Do you know someone like this?
Well, here I am, as always, trying to make everyone happier and more at peace. Which ain’t easy these days! So in the interest of your being happy and at peace, I want to ask you if you know someone like this (feel free to include yourself if the shoe fits):
This person frequently says things like...
“The world is a dangerous place.”
“There are social, economic, or political forces that are right now taking our lives in directions that are wrong, and there seems to be little we can do about it.”
“It’s a dog-eat-dog world and you have to fight if you want to get ahead.”
“I often feel targeted, hurt, slighted, attacked, or marginalized for being who I am.”
“I more and more feel my world is divided into people who are for me and people who are not for me.”
“We’re on the verge of a catastrophe due to...”
“Mistakes are generally very costly.”
“The person I can rely on most is myself.”
“Life is more fair than not fair.”
“Well, you’re just wrong about that.”
Now of course any of us might say something like this on occasion. But when you get inside the world-view of someone who says things like these a lot, and says many of these things, you see a person who is generally
not at peace
You also see a person who sees his or her world as spinning out of his or her control. Which leads to one of two responses.
One is they become a control person. If you feel someone you know is always trying to control you, behind that is someone who is not happy, not trusting, not at peace, resentful, angry, and anxious. And behind that are the 10 beliefs that I listed above. Control people are, tragically, prisoners of a world-view. And like all world-views, because of what we call confirmation bias, it’s endlessly self-reinforcing. Once you fall into any belief system, you just keep piling up evidence that confirms it.
The other response, paradoxically, goes in the opposite direction. Control people are, most of the time, trying to control the uncontrollable: teenagers, spouses, national political trends, social preferences, Uncle Harry’s voting preferences. So what we see all too often—maybe not often enough in some cases—is that control people exhaust themselves and flip over into passivity and abdication. They sideline themselves. They delegate themselves to being nothing more than bitter complainers, no longer fierce campaigners.
So what does all of this have to do with being happy and at peace?
Well, it’s pretty simple.
First, try to stay away from control people. They’re neither happy nor at peace, but they’ll make it feel like they won’t be happy or at peace until you’re as churned up, miserable, and mistrustful as they are. Who needs that!?!?!
And you have to be careful of them because they march under the banner of noble causes (“How could YOU even THINK of not joining in??”) and in the guise of trying to make you a better person (“Don’t you want to climb out of the sinkhole that is YOU!?!?!”). Don’t fall for it. They won’t feel safe—and safety is everything for a control person—until you’re completely under their control.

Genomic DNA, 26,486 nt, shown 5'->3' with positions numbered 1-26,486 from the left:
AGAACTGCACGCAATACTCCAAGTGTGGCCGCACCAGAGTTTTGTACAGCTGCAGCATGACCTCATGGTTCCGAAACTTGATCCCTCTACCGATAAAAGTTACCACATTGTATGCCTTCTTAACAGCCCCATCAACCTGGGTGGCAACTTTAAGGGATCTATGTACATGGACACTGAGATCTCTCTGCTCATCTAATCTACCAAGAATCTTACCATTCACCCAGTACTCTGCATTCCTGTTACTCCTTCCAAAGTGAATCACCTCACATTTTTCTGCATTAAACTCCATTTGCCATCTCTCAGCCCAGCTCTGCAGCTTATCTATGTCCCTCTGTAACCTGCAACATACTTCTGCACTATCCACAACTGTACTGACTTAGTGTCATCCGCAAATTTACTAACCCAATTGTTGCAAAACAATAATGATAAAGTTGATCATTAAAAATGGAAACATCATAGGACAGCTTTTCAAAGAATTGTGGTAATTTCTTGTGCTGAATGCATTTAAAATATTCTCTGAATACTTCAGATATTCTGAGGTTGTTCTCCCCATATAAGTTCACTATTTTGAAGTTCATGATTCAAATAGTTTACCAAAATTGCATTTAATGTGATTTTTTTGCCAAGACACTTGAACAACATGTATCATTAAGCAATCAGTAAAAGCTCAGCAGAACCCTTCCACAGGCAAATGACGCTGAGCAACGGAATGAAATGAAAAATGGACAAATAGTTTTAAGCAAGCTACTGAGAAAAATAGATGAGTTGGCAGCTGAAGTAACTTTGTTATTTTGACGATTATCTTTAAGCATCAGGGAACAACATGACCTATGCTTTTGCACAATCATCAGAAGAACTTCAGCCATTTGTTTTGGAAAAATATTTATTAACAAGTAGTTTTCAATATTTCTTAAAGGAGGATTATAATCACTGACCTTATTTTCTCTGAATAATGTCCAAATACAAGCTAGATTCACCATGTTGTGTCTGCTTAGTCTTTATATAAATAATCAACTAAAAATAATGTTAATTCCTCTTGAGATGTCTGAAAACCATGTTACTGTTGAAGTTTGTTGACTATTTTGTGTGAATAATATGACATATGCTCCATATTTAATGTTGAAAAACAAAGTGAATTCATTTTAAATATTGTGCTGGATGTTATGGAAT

Second, go back over the 10-item list above, and ask again how many of the items on it apply to you. Hey, I don’t want to change your mind about anything. I’m not a control person! But I’ll be honest. I had a new patient recently who came to me saying his main goal was...PEACE. Fine. There was a lot of stress and anxiety in his life. But you know that 10-item list? He checked off every item. On top of real things going on in his life—lots for any person to deal with—he was (is!) filled with attitudes and beliefs guaranteed to bring him misery even if some of the stressors go away.
Who needs that? Who needs imaginary enemies when there are quite enough real enemies? We don’t need attitudes, causes, mindsets, thought patterns that have the net effect of creating frustration.
So what do you do, you might argue back, if you see the world as being in trouble? Maybe you think I’m trying to just get you to take a happy pill.
No way. I’m just trying to get us all to stop taking unhappiness pills.
Let’s immediately agree: both a) the world and b) our personal lives need fixin’. Fine. Got it!! But guess what? You and I are gonna die and both the world for sure and a lot of our personal lives will still need fixin’. So...should we just kill ourselves now??
I just don’t see how panicking and catastrophizing and wanting to make things perfect and pure is ever going to be a recipe for anything but more misery.
But you know what works to BOTH make things better AND help us find happiness and peace? Pick a do-able task and do it. Whether it’s your home or your health, or racial issues or climate issues, do what you can do and don’t worry about the rest. It’s a good recipe. Don’t worry about what’s outside your grasp, and don’t grasp for what’s outside your ability to effect real change.
And then tell yourself you’re okay. You’re enough. You’re fine. And let yourself go be happy and at peace.